Minimalist Root Login to X ?
Warren Togami suggested "mak[ing] root logins from GDM a stripped down desktop with only a terminal and a menu with only configuration tools [and making the desktop] ugly and with a very obvious note explaining why [users] shouldn't be logged in as root."
"Nodata" was among those who wondered if Warren's use cases "[...] where /home filesystem is full and logins fail, or /home is remote and inaccessible[...]" were anything other than odd edge cases. Jeff Spaleta and Chris Adams expanded upon this line of thought: "[...] if /home is full, can users really not log in? If that is the case, that's broke and should be fixed. The user should be able to log in and remove files."
The impetus for this discussion may have been another thread which asserted that the denial of root login via
Fedora 10 systems made it too difficult to maintain said systems. The thread yielded good examples by Jud Craft and Dave Airlie of arguments that such modifications merely penalized experienced users and failed to enhance security as the users could just login as root on the console anyway. As an aside Benjamin LaHaise brought up the issue that
Ctrl+Alt+F2 no longer worked. DanHorák explained that "F2-6 are blocked when you have getty running on vt1 (/etc/event.d/tty1 is the same tty[2-6]) and Xorg server runs on vt1 too (gdm runs with --force-active-vt) Then there are messages like `unable to switch vt' in /var/log/Xorg.log. [Such behavior] requires manual editing of at least /etc/event.d/tty1, it should not happen in default setups." Nicolas Mailhot suggested an imperfect upgrade as another possible cause. A further nugget of information revealed in the thread was as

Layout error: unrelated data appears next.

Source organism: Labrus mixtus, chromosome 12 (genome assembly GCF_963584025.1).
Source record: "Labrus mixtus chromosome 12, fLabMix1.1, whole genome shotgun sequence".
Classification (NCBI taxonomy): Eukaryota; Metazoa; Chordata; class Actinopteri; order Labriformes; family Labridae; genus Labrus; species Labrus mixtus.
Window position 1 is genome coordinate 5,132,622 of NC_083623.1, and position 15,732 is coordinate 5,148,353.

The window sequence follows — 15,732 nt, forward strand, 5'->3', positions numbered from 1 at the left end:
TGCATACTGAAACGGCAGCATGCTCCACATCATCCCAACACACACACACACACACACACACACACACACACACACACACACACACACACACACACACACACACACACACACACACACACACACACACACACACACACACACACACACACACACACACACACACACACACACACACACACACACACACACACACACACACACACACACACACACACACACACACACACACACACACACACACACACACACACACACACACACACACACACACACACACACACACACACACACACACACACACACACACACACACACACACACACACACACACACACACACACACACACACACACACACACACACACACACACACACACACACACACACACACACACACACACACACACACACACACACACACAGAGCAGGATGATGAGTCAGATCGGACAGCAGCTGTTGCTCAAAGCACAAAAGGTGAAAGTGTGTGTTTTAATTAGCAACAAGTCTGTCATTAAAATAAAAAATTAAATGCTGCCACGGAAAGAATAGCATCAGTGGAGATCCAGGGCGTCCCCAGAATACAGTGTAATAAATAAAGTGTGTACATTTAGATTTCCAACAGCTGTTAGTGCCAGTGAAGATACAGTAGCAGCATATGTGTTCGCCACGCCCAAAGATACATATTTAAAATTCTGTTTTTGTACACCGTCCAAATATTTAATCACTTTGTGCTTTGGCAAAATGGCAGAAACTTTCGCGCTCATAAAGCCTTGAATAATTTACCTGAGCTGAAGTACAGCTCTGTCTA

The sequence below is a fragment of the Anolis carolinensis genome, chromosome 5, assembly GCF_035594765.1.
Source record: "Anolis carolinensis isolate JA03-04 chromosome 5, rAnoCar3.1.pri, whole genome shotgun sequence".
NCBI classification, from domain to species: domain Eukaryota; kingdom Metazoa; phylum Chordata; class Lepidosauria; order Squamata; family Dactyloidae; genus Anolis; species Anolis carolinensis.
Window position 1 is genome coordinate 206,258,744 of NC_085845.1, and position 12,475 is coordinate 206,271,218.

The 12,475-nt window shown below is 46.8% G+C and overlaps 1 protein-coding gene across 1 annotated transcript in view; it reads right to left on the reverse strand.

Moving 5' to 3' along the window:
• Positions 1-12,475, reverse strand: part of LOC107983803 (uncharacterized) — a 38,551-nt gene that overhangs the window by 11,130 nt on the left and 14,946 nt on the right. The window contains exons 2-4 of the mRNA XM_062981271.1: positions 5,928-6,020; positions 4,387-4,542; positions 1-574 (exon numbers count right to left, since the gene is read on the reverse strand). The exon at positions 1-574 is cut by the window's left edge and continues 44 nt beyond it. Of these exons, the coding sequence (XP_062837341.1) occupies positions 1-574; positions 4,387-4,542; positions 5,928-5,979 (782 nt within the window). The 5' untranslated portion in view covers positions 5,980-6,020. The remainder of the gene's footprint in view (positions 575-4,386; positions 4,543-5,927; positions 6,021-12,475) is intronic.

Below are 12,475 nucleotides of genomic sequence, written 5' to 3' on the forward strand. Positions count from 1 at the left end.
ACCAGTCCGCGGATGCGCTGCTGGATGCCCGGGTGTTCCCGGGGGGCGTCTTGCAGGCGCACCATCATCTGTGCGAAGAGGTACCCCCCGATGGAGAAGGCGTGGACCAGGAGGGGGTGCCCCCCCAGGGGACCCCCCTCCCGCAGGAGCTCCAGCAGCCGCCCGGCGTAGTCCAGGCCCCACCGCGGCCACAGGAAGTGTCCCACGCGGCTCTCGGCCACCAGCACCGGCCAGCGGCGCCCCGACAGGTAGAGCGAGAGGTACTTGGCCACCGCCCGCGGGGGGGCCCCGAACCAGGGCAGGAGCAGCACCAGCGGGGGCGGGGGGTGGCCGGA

Fedora 10 had implemented
hiddenmenu as a default in grub it was best to hold down any key once the
BIOS had finished the
POST routine. Jesse Keating suggested the
shift key as it typically had no bindings either in
grub. Andrew Haley pointed out that many of the recent changes were breaking established use patterns. Kevin Kofler and Christopher Wickert suggested that anyone who wished to revert to the previous status should just edit
/etc/pam.d/gdm to comment out
auth required pam_succeed_if.so user != root quiet
Back in the later thread which sought to deal with some of the difficulties raised above Tom `spot' Callaway suggested: "A `Rescue Mode' in GDM which goes to a root session with minimal apps, marked as "Rescue Mode", rather than a root X login (even though it does need root credentials)." Lyos Gemini Norezel preferred that "[...] the root login should use the user selected interface (gnome, kde, xfce, etc)" but Matthew Woehlke emphasized the maintenance benefits of choosing a single Desktop Environment and forcing that as the safe root login.